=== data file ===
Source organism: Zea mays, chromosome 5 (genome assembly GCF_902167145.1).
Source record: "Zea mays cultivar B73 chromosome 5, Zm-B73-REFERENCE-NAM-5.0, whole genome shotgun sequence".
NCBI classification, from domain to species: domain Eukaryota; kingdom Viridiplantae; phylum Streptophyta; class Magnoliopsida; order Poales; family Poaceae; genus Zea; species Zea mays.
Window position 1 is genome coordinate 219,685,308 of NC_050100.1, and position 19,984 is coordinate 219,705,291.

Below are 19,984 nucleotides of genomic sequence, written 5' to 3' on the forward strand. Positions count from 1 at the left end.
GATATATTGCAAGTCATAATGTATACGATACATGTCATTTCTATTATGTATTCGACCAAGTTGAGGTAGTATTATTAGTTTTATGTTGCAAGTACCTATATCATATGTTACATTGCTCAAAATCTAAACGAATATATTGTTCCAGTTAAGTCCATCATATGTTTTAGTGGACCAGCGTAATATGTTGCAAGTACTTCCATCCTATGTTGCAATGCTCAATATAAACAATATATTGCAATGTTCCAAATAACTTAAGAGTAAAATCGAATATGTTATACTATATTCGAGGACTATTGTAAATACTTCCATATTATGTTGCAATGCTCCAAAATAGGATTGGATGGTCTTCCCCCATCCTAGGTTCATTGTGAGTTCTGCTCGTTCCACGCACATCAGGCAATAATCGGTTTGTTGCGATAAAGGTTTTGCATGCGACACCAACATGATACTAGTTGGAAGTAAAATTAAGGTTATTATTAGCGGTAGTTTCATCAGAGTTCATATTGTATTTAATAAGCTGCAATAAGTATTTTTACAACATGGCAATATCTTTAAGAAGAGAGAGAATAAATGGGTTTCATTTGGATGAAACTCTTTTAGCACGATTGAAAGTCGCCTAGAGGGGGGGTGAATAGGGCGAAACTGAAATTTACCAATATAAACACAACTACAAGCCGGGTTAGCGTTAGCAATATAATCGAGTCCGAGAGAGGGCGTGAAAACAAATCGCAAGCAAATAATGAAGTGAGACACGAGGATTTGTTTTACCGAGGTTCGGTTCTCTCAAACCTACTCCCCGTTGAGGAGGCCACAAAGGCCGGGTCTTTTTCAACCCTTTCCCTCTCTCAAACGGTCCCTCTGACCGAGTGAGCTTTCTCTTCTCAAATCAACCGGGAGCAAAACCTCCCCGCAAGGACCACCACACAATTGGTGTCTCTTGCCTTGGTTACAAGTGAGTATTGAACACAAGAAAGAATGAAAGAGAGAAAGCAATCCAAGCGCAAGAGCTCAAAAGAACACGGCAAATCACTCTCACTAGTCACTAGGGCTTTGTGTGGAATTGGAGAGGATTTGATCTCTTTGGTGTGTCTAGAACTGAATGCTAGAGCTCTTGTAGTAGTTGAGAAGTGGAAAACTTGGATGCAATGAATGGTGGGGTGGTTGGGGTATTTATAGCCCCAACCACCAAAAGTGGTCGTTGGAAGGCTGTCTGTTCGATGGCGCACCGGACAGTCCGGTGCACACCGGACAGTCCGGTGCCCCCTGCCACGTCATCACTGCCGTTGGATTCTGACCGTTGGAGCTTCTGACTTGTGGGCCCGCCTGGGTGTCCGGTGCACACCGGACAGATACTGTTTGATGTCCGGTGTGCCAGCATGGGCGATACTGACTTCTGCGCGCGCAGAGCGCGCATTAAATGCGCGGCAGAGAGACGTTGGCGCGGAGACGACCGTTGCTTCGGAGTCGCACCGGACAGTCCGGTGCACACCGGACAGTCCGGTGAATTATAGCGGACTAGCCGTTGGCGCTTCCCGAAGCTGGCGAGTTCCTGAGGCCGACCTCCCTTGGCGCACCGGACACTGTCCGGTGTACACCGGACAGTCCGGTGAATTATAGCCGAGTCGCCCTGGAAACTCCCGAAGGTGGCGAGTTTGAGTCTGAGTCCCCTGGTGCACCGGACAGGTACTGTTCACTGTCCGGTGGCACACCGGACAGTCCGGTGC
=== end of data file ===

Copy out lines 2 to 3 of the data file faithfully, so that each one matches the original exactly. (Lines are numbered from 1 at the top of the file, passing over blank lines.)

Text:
Source record: "Zea mays cultivar B73 chromosome 5, Zm-B73-REFERENCE-NAM-5.0, whole genome shotgun sequence".
NCBI classification, from domain to species: domain Eukaryota; kingdom Viridiplantae; phylum Streptophyta; class Magnoliopsida; order Poales; family Poaceae; genus Zea; species Zea mays.